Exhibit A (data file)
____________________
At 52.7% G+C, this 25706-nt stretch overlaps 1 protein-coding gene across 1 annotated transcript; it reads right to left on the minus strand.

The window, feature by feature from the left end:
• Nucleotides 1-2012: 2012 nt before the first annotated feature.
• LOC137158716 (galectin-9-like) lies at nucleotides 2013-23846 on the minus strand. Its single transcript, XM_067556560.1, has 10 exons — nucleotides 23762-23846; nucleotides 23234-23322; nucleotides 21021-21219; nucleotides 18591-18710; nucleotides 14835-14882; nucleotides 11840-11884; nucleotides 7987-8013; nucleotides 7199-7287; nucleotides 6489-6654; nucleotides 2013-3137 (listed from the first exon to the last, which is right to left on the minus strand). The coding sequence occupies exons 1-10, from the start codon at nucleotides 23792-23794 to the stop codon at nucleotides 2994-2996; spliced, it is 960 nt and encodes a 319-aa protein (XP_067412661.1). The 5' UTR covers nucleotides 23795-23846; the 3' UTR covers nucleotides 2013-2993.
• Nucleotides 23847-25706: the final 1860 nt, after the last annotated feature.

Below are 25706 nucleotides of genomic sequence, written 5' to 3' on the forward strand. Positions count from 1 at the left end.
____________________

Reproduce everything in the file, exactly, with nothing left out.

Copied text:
At 52.7% G+C, this 25706-nt stretch overlaps 1 protein-coding gene across 1 annotated transcript; it reads right to left on the minus strand.

The window, feature by feature from the left end:
• Nucleotides 1-2012: 2012 nt before the first annotated feature.
• LOC137158716 (galectin-9-like) lies at nucleotides 2013-23846 on the minus strand. Its single transcript, XM_067556560.1, has 10 exons — nucleotides 23762-23846; nucleotides 23234-23322; nucleotides 21021-21219; nucleotides 18591-18710; nucleotides 14835-14882; nucleotides 11840-11884; nucleotides 7987-8013; nucleotides 7199-7287; nucleotides 6489-6654; nucleotides 2013-3137 (listed from the first exon to the last, which is right to left on the minus strand). The coding sequence occupies exons 1-10, from the start codon at nucleotides 23792-23794 to the stop codon at nucleotides 2994-2996; spliced, it is 960 nt and encodes a 319-aa protein (XP_067412661.1). The 5' UTR covers nucleotides 23795-23846; the 3' UTR covers nucleotides 2013-2993.
• Nucleotides 23847-25706: the final 1860 nt, after the last annotated feature.

Below are 25706 nucleotides of genomic sequence, written 5' to 3' on the forward strand. Positions count from 1 at the left end.